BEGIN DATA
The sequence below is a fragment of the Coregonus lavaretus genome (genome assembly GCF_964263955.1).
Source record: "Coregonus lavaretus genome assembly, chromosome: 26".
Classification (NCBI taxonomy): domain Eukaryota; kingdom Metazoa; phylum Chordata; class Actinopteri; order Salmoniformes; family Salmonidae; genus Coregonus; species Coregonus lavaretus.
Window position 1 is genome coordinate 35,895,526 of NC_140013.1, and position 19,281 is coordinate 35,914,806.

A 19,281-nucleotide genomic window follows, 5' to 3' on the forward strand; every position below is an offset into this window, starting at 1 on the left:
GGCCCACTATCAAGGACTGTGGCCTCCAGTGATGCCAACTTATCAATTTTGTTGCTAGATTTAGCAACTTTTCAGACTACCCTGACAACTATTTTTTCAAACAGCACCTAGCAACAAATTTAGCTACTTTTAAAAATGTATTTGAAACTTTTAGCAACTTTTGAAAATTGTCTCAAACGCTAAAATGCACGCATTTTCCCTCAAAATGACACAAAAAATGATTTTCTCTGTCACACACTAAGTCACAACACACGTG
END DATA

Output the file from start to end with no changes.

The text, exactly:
The sequence below is a fragment of the Coregonus lavaretus genome (genome assembly GCF_964263955.1).
Source record: "Coregonus lavaretus genome assembly, chromosome: 26".
Classification (NCBI taxonomy): domain Eukaryota; kingdom Metazoa; phylum Chordata; class Actinopteri; order Salmoniformes; family Salmonidae; genus Coregonus; species Coregonus lavaretus.
Window position 1 is genome coordinate 35,895,526 of NC_140013.1, and position 19,281 is coordinate 35,914,806.

A 19,281-nucleotide genomic window follows, 5' to 3' on the forward strand; every position below is an offset into this window, starting at 1 on the left:
GGCCCACTATCAAGGACTGTGGCCTCCAGTGATGCCAACTTATCAATTTTGTTGCTAGATTTAGCAACTTTTCAGACTACCCTGACAACTATTTTTTCAAACAGCACCTAGCAACAAATTTAGCTACTTTTAAAAATGTATTTGAAACTTTTAGCAACTTTTGAAAATTGTCTCAAACGCTAAAATGCACGCATTTTCCCTCAAAATGACACAAAAAATGATTTTCTCTGTCACACACTAAGTCACAACACACGTG